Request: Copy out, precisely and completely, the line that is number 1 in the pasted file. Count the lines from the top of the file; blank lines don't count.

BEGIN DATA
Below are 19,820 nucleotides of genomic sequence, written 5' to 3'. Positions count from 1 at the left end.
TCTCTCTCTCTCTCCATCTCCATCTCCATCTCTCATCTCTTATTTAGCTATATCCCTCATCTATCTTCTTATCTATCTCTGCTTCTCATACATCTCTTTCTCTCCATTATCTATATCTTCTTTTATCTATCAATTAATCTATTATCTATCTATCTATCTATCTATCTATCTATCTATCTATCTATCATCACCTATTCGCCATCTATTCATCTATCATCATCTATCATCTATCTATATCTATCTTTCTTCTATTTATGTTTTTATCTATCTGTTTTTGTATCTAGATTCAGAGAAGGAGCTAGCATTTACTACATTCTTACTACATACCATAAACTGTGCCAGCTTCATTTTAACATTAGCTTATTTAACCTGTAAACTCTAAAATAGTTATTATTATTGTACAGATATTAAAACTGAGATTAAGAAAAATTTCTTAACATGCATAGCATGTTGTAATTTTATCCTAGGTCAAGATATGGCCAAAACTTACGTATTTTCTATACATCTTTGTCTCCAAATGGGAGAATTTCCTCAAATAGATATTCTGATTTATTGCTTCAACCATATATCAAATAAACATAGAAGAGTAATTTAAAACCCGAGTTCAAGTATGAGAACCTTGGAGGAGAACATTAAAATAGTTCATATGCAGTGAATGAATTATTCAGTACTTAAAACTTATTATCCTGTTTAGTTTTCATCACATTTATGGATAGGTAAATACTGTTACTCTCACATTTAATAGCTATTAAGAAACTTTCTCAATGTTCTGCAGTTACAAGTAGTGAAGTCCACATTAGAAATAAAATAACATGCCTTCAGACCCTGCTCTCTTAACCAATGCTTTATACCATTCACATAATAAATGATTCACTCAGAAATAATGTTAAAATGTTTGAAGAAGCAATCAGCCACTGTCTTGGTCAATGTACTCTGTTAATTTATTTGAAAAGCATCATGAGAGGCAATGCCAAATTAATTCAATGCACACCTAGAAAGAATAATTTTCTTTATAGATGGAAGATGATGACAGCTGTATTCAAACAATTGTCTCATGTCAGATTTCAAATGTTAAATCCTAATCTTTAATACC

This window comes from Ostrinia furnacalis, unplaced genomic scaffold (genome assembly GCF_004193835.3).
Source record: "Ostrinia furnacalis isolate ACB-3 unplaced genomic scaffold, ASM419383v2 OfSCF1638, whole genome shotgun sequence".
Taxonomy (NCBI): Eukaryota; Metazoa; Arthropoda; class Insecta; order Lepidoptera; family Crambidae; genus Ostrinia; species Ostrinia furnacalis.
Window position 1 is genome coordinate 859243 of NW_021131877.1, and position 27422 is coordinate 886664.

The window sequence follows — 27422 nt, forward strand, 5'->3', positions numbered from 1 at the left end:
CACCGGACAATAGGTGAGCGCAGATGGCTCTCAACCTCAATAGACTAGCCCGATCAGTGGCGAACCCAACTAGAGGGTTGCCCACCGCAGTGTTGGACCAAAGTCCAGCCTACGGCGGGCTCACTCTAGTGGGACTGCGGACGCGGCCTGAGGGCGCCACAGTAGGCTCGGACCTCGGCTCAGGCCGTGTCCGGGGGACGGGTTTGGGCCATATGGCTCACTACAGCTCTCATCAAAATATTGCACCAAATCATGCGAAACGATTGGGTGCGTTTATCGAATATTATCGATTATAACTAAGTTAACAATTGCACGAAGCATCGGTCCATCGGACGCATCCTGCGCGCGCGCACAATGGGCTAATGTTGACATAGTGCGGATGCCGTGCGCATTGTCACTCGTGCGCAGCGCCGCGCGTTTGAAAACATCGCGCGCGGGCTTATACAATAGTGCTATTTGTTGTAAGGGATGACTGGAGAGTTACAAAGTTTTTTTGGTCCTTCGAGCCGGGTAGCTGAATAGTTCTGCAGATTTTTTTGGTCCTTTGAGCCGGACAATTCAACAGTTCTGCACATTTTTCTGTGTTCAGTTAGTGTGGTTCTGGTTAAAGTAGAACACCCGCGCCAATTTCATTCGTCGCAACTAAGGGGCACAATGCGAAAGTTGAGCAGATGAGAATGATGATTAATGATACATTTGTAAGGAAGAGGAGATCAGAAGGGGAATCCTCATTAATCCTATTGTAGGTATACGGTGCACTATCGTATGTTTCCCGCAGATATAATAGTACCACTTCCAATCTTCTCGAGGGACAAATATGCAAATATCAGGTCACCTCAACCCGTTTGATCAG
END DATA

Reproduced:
Below are 19,820 nucleotides of genomic sequence, written 5' to 3'. Positions count from 1 at the left end.